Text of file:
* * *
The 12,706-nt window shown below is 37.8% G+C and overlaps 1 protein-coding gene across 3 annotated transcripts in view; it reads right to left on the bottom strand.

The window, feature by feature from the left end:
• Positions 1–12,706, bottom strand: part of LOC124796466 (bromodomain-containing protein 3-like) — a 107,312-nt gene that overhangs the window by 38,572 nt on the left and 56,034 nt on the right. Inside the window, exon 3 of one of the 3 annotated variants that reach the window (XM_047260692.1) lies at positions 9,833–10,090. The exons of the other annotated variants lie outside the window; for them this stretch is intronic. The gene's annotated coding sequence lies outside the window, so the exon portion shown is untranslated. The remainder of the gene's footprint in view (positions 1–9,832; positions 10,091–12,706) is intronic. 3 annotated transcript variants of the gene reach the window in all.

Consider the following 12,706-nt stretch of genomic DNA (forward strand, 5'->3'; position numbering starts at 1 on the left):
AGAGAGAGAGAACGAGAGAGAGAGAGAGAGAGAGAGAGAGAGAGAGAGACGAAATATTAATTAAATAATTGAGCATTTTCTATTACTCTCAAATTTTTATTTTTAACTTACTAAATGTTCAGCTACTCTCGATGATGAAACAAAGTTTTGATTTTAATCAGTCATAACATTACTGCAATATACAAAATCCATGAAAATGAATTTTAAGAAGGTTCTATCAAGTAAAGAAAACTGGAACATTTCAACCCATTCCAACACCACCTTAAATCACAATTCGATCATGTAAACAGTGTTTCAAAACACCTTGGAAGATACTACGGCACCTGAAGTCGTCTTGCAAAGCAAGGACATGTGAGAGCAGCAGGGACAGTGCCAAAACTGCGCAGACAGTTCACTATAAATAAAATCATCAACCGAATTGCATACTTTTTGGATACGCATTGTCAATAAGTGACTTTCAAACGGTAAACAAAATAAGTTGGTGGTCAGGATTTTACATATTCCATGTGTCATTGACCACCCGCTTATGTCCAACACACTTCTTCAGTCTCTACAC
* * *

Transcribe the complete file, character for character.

The 12,706-nt window shown below is 37.8% G+C and overlaps 1 protein-coding gene across 3 annotated transcripts in view; it reads right to left on the bottom strand.

The window, feature by feature from the left end:
• Positions 1–12,706, bottom strand: part of LOC124796466 (bromodomain-containing protein 3-like) — a 107,312-nt gene that overhangs the window by 38,572 nt on the left and 56,034 nt on the right. Inside the window, exon 3 of one of the 3 annotated variants that reach the window (XM_047260692.1) lies at positions 9,833–10,090. The exons of the other annotated variants lie outside the window; for them this stretch is intronic. The gene's annotated coding sequence lies outside the window, so the exon portion shown is untranslated. The remainder of the gene's footprint in view (positions 1–9,832; positions 10,091–12,706) is intronic. 3 annotated transcript variants of the gene reach the window in all.

Consider the following 12,706-nt stretch of genomic DNA (forward strand, 5'->3'; position numbering starts at 1 on the left):
AGAGAGAGAGAACGAGAGAGAGAGAGAGAGAGAGAGAGAGAGAGAGAGACGAAATATTAATTAAATAATTGAGCATTTTCTATTACTCTCAAATTTTTATTTTTAACTTACTAAATGTTCAGCTACTCTCGATGATGAAACAAAGTTTTGATTTTAATCAGTCATAACATTACTGCAATATACAAAATCCATGAAAATGAATTTTAAGAAGGTTCTATCAAGTAAAGAAAACTGGAACATTTCAACCCATTCCAACACCACCTTAAATCACAATTCGATCATGTAAACAGTGTTTCAAAACACCTTGGAAGATACTACGGCACCTGAAGTCGTCTTGCAAAGCAAGGACATGTGAGAGCAGCAGGGACAGTGCCAAAACTGCGCAGACAGTTCACTATAAATAAAATCATCAACCGAATTGCATACTTTTTGGATACGCATTGTCAATAAGTGACTTTCAAACGGTAAACAAAATAAGTTGGTGGTCAGGATTTTACATATTCCATGTGTCATTGACCACCCGCTTATGTCCAACACACTTCTTCAGTCTCTACAC